In part one of this blog series, we discussed some basics on dog taste buds and how they compare to humans. Can dogs taste? Most definitely, though dogs have fewer taste buds than we do. Dogs make up for this in a major way with a much better sense of smell -- and understanding this combination will help dog owners make ideal choices for their animals.
At Farm Hounds, we're happy to provide a huge range of nutritious, sustainably and regeneratively-madedog chews, treats, jerky and many other products to keep your canine well-fed and happy at all times. In today's part two of our series, we'll hit on some of the specific flavor profiles dogs tend to enjoy or not enjoy, plus how this relates to the kinds of treats you should buy for them.
(One quick note: While many dogs have similar taste profiles, no two are identical. The following are meant as general recommendations; your specific dog may vary from these in some ways.)
Just like many of us humans, dogs love sweetness. This is an important flavor to watch out for, since many snacks are naturally sweet -- but not all of them! Be on the lookout for products that have added sugar or other sugary additives in order to boost their taste profile. Dogs crave this sweetness, so it's often why they get more excited about a treat than an owner would expect.
On the flip side, the majority of dogs tend not to enjoy sourness. If you've ever given your dog a lemon or other sour fruit, they will often turn their nose up at it -- and there's a good reason for this. While sourness can be healthy in small portions (such as with many fruits), too much of it can irritate them; plus, sour foods are associated with spoiled foods, which are often not good for them at all.
Bitter tastes are another flavor that most dogs don't enjoy. This is because they associate bitterness with harmful or toxic substances, as Mother Nature designed them to. In some cases, a bitter taste is necessary for your dog's safety -- such as with the bittering agent used in many kinds of antifreeze. When it comes to snacks, however, you should try to stay away from anything with this flavor profile.
Compared to humans, at least, dogs don't taste salt particularly well -- though they can still taste it. In most cases, salt is used by dog treat makers to enhance other flavors, such as sweetness. Dogs can also be sensitive to sodium as a toxin, as one of the reasons why they don't like overly salty foods is because these are often associated with spoiled food.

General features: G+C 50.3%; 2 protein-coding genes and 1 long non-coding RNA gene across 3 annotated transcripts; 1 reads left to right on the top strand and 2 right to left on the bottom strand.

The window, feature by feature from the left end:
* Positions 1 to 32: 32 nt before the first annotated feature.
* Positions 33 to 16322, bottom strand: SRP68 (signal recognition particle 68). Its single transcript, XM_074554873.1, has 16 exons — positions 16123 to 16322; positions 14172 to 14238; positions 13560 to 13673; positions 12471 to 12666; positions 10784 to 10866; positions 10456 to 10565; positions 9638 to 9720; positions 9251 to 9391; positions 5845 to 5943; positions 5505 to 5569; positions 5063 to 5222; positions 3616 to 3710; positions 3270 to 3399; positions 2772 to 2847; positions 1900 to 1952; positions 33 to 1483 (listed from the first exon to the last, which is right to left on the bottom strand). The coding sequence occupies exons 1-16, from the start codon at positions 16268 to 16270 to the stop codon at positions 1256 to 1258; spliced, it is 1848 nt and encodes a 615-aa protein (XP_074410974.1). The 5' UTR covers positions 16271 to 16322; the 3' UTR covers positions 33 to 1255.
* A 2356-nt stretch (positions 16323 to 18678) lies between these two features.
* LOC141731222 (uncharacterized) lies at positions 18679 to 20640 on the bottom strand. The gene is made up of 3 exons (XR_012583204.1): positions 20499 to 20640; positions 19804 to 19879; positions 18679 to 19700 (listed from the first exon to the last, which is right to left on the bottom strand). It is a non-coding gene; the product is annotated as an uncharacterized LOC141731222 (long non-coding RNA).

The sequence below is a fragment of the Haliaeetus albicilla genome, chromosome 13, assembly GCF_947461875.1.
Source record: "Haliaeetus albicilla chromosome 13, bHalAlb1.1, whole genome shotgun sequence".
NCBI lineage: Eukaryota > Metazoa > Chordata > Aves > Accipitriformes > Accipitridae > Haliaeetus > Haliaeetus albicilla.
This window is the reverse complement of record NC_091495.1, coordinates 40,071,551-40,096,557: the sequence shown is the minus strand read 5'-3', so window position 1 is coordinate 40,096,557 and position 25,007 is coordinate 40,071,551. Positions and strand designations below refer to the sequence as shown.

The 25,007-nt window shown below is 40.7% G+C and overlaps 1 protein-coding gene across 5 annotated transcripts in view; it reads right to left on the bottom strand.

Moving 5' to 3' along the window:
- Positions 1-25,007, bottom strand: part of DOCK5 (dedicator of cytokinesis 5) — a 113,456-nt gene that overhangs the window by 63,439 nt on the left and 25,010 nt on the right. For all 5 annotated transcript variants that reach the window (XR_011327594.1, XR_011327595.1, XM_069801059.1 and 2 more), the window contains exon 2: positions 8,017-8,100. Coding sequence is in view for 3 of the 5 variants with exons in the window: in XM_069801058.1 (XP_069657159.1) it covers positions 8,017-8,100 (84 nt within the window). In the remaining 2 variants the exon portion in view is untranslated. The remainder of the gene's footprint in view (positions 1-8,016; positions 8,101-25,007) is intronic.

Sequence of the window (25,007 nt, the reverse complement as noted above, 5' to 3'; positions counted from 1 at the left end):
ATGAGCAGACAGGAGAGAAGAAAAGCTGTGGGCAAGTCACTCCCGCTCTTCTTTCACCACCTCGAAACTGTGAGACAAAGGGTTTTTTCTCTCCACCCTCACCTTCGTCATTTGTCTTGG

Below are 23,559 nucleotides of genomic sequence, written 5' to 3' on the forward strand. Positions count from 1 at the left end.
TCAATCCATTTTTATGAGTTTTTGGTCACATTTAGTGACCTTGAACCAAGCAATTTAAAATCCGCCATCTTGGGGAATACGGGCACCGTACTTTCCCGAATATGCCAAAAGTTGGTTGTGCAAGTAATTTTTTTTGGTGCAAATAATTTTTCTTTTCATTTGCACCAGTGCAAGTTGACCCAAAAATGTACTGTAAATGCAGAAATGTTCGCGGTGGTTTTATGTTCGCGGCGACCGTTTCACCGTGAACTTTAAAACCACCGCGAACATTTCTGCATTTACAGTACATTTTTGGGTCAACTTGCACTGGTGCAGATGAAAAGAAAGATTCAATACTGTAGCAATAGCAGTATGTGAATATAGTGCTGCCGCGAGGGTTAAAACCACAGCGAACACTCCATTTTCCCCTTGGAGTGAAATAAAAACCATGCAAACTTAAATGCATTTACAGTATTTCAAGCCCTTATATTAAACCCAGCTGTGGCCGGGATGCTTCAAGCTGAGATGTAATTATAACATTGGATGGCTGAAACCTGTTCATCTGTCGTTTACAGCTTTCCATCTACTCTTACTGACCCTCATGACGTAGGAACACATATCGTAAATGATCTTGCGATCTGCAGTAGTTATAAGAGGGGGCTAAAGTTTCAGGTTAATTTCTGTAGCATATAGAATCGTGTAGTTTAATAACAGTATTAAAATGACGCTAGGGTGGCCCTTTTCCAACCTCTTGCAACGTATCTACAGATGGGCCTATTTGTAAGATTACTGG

That said, some dogs do enjoy salty flavors and can benefit from salt in moderation if their owners choose to use it this way. It may also help trigger their water taste bud, which is an enjoyable sensation (as long as they aren't doing it too often).
Also known as "Umami," this flavor wasn't even discovered in humans until just over 100 years ago -- and while it's a subtle flavor for people, it may be very attractive to many dogs, especially those from hunting or similar breeds. It's a characteristic of both broths and meats, and is also an enhancer of other flavors -- much like salt.
As a side note, given that dogs have a high tolerance for meat in their diets, it's often not necessary to add this flavor profile to dog treats, especially if your dog enjoys meat already. In other cases, though, such as if your dog is a vegetarian, it may be more important to look for this flavor profile.
For more on how to evaluate your dog's taste buds and other senses while choosing their ideal treats and other foods, or to learn about any of our chews, organs or other natural dog products, speak to the staff at Farm Hounds today.